State program trains recovered addicts to mentor peers

Community Reports

ALBUQUERQUE, N.M. (KRQE) – In a state that struggles with substance abuse, depression, and high suicide rates, words like addiction, and mental health often have negative stigmas. However, there’s a lesser-known initiative helping New Mexicans find the path to recovery.

“Our lived experience is so important, and nobody understands us better than somebody who has gone through what we have gone through.”

Melisha Montano, OPRE Program Manager

They’re called Certified Peer Support Workers. The state Office of Peer Recovery and Engagement works to train people who’ve gone through a recovery process themselves, to help others get back on track. To apply workers are required to have two years of sobriety or mental health wellness.

From drug and alcohol abuse to depression, peer workers say having someone to talk to who can just say “me too”, makes all the difference on the road to recovery.

Office of Peer Recovery and Engagement

Training to become a peer support worker happens six times a year. Then those with certifications apply for jobs through medical providers who offer medicare. Some employers with CPSWs include Western Sky, Blue Cross Blue Shield, Presbyterian, Turning Point, Serenity Mesa, and Duke City Recovery Tool Box.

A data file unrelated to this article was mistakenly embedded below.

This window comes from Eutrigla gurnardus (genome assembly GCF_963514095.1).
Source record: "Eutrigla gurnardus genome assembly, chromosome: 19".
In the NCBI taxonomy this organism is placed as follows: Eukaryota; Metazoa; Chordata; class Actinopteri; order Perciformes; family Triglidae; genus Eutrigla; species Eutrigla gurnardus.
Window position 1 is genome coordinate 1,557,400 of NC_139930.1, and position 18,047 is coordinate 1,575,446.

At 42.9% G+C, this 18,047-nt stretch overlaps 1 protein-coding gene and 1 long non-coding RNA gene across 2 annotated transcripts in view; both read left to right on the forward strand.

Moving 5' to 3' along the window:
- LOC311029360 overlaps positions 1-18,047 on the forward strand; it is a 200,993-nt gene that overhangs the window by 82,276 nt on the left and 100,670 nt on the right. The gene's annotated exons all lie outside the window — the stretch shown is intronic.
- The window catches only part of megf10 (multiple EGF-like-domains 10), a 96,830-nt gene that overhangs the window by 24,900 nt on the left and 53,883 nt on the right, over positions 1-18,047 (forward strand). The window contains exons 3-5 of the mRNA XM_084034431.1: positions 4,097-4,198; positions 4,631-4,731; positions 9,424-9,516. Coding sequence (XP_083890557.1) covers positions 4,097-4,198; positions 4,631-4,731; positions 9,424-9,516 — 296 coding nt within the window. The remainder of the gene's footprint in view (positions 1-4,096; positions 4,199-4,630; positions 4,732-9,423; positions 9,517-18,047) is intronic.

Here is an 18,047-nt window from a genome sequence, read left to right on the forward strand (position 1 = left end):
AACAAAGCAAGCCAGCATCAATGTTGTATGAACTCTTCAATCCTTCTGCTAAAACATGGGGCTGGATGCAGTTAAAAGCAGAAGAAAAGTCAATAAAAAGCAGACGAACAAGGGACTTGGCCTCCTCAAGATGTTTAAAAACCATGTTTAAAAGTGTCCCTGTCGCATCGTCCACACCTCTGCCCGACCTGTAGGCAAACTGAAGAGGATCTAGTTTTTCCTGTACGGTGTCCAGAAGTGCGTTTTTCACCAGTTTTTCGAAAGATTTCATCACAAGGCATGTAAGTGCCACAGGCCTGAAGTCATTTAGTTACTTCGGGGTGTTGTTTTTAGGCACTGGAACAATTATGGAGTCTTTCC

The program is funded through the state’s Behavioral Health Services department, as an alternative way of helping people who suffer from addiction or who are on mandated probation.

“Better members of society is what we strive to be.”

Melisha Montano, OPRE Program Manager

In fact, OPRE just recently certified a group of peer workers from inside the Los Lunas penitentiary, setting up inmates for jobs in recovery work after their release.

“Just a simple smile, lending a hand out to somebody that is down, builds us up.”

Melisha Montano, OPRE Program Manager

Peer Support Workers help others learn to manage stress, listen to their bodies, and even fill out job applications. They’re there to be the hand up out of a situation that otherwise may seem inescapable.

Workers we spoke with say they’re trying to change the stigma surrounding recovered addicts by setting a positive example and helping those in recovery feel welcome and understood.

In order to adequately enhance and grow the peer support network, OPRE will temporarily suspend the CPSW training application process. This will allow OPRE to focus on increasing the quality of training to support those who wish to become CPSWs, and to focus on job readiness for the peers who have already been trained. On Feb 1, 2020, the state will lift the suspension and notify the public.

To learn more about OPRE or becoming a Certified Peer Support Worker, click here.

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